Exploring an issue with `glmer`

and offsets, asked on `r-sig-mixed-models`

.

**tl; dr** there is an initial problem with specifying offsets that give probabilities very close to 1 for the starting parameter values; this can probably be fixed in the code, but (1) itâ€™s not too hard to adjust the offsets to fit an equivalent model; (2) it seems as though a simpler model might be adequate in this case anyway.

Load packages and data:

```
library("lme4")
packageVersion("lme4")
```

`## [1] '1.1.8'`

```
library("ggplot2"); theme_set(theme_bw())
library("dplyr")
dd <- read.table("dataEx_Glmer.txt",header=TRUE)
slope <- 1.5
```

The next bit of code is what the original poster tried (I have simplified a little bit, using default Laplace approximation instead of Gauss-Hermite quadrature (`nAGQ=10`

), to simplify/because it didnâ€™t seem to make a difference): it fails (although it has been reported to work on one Windows machine).

```
try(glmer(DLT ~ offset(slope*dose) + (1 | patid),
family=binomial,data=dd))
```

(I am not evaluating this chunk because, even with `try()`

and `error=TRUE`

, it causes a segmentation fault and crashes within the RStudio/rmarkdown/render environment.) I tried setting `verbose=100`

; this indicated that the deviance had gone to `NaN`

very quickly, but didnâ€™t tell us much else useful.

The proximal problem is that with the range of doses in the data (4-6) and the starting value of the intercept parameter (0), we get very high predicted probabilities (minimum of logistic(4*1.5)=0.998). I tried setting `start=list(theta=1,beta=-10)`

, but it didnâ€™t help.

I would have thought we could go into the C++ code and make sure that the maximum predicted value for the binomial inverse-link function is bounded at `1-epsilon`

instead of being allowed to go to 1, but it looks like thatâ€™s done already (in glmFamily.cpp, see the `logitinv`

and `logitmueta`

functions) â€“ unless we somehow missed the relevant case.

In the meantime, letâ€™s explore a little bit more. In principle, we should be able to shift the `dose`

variable in the offset and get equivalent models. That is, if we have a model which is \(\beta_0 + \hat \beta_1 s\), where \(\hat \beta_1\) is the offset value for the slope, changing it to \(\beta_0 + \hat \beta_1 (s-C)\) is just equivalent to shifting the estimated value of \(\beta_0\) by \(\hat \beta_1 C\).

Shifting the dose downward 3 or by 4, these models both fit â€¦

```
g1 <- glmer(DLT ~ offset(slope*I(dose-4)) + (1 | patid),
family=binomial,data=dd, nAGQ=10)
g2 <- glmer(DLT ~ offset(slope*I(dose-3)) + (1 | patid),
family=binomial,data=dd, nAGQ=10)
```

And give equal log-likelihoods and equivalent (different by the predicted amount of 1.5) values of the intercept \(\beta_0\):

`all.equal(fixef(g1)-1.5,fixef(g2))`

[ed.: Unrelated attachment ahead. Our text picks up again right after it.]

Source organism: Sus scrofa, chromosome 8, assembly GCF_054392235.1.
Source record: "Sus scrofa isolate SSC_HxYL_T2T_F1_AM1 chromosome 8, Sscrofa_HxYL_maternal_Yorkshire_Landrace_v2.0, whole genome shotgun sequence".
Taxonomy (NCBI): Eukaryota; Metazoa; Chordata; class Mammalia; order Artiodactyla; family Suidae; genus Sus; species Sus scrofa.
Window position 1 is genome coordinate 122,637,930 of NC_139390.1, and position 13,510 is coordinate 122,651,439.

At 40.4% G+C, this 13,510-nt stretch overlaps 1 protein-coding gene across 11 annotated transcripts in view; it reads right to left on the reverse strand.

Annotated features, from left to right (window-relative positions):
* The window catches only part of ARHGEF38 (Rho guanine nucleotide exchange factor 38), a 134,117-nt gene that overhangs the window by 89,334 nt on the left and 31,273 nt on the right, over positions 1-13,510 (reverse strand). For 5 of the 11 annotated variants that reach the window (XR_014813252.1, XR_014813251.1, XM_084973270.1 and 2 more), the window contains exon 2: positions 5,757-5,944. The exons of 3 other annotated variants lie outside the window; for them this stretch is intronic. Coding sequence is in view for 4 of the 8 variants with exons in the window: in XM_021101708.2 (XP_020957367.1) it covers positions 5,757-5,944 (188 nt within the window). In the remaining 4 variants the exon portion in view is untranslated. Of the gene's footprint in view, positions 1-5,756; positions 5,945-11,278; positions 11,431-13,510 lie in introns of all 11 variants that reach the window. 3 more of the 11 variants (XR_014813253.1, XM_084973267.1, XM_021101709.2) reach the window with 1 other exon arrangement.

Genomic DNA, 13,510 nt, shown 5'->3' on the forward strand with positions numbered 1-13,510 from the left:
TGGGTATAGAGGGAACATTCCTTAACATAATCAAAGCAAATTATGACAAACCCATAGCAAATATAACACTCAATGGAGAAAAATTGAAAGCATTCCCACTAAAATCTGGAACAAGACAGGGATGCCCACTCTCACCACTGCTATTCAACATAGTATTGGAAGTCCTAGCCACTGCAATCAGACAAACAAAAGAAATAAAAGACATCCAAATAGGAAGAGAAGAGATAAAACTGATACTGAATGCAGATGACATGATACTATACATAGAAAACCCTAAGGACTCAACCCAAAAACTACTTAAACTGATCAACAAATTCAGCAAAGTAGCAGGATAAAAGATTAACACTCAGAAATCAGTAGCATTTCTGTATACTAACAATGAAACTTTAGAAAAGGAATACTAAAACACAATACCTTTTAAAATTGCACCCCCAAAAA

`## [1] TRUE`

`all.equal(logLik(g1),logLik(g2))`

`## [1] TRUE`

Shifting the dose by only 2.0 units rather than 3.0 fails.

One problem with these models is that the estimated random-effects variance is zero (i.e.Â either data are just too small or noisy, or there is systematically *less* variation among groups than expected for some reason).

What happens if we try to fit the full model?

```
g4 <- glmer(DLT ~ dose +
## offset(1.5*I(dose-4)) +
(1 | patid),
family=binomial,data=dd, nAGQ=10)
confint(g4,which="dose")
```

`## Computing profile confidence intervals ...`

```
## 2.5 % 97.5 %
## dose 1.618378 5.372
```

We get a higher estimated value of the dose â€“ 95% profile confidence intervals donâ€™t even include the nominal value of 1.5 â€¦

As usual, we should actually plot the data and see whatâ€™s going on. There are 180 total observations, with 30 patient IDs (balanced, with a single dose per patient). Since there are no observation-specific covariates, there doesnâ€™t seem to be any compelling reason not to group the data by patient:

```
ddsum <- dd %>% group_by(patid) %>%
summarise(dose=dose[1],tot=n(),prop=mean(DLT))
(gg1 <- ggplot(ddsum,aes(x=dose,y=prop)) + ## stat_sum(aes(size=..n..))+
stat_sum(data=ddsum,aes(size=..n..),colour="darkgray")+
scale_size_continuous(range=c(2,6),breaks=c(1,4,8))+
scale_y_continuous(limits=c(0,1)))
```

Once weâ€™ve done that, we can easily fit a standard binomial GLM. If we want to account for among-patient variability, we can use a quasi-binomial fit. In this case, there is actually *underdispersion* (consistent with the variance estimate of zero above, which would be negative if it were allowed); that shows up in the following figure as a slightly larger confidence interval for the binomial (pink) than for the quasi-binomial (gray) model. (The predicted line is the same for both models.)

```
gg1 + geom_smooth(method="glm",aes(weight=tot),
family="quasibinomial")+
geom_smooth(method="glm",aes(weight=tot),
alpha=0.2,
family="binomial",fill="red",colour=NA)
```

This seems to capture the data reasonably well.